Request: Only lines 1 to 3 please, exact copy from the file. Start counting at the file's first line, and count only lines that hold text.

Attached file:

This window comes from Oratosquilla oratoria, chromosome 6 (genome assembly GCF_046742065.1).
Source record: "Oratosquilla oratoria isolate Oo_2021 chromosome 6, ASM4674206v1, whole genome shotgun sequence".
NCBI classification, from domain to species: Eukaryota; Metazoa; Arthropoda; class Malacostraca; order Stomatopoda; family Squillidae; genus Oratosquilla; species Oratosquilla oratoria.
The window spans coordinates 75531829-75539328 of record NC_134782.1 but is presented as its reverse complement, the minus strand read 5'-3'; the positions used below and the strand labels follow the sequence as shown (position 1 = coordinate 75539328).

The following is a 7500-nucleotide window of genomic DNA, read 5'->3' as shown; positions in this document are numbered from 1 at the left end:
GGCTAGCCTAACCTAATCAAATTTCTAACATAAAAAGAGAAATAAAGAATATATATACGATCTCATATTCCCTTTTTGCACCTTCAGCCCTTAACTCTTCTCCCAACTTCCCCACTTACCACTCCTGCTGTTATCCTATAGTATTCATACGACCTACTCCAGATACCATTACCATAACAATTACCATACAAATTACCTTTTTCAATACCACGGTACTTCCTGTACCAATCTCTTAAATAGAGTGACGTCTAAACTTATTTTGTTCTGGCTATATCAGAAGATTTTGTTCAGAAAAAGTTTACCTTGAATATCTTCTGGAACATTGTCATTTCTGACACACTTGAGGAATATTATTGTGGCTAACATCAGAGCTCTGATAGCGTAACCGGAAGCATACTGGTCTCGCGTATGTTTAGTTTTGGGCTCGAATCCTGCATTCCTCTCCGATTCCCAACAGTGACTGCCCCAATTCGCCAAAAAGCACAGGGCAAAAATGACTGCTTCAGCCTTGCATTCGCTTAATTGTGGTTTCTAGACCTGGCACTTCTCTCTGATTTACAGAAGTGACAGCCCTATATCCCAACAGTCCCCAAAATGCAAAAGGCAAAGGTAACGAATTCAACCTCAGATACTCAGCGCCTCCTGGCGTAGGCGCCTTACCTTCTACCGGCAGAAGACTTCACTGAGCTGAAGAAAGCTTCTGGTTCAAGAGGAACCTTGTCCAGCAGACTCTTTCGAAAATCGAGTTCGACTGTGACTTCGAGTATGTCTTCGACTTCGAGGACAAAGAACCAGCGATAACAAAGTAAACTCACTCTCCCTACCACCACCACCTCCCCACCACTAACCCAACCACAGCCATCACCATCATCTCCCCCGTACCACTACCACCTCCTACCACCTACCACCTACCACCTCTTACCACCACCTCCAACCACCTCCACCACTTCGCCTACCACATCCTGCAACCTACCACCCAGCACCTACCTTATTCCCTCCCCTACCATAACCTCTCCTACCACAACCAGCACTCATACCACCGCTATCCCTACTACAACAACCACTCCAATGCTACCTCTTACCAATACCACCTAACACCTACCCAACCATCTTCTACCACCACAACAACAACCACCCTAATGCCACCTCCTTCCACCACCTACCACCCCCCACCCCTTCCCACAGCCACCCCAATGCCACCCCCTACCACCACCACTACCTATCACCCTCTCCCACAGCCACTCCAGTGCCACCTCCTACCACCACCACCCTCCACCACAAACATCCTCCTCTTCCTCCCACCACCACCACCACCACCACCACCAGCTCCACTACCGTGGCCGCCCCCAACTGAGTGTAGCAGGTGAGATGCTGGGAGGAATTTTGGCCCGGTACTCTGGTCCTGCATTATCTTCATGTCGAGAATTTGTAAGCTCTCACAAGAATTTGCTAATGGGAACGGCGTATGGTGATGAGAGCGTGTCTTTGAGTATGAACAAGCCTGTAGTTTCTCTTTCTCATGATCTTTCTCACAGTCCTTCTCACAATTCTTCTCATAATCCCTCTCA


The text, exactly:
This window comes from Oratosquilla oratoria, chromosome 6 (genome assembly GCF_046742065.1).
Source record: "Oratosquilla oratoria isolate Oo_2021 chromosome 6, ASM4674206v1, whole genome shotgun sequence".
NCBI classification, from domain to species: Eukaryota; Metazoa; Arthropoda; class Malacostraca; order Stomatopoda; family Squillidae; genus Oratosquilla; species Oratosquilla oratoria.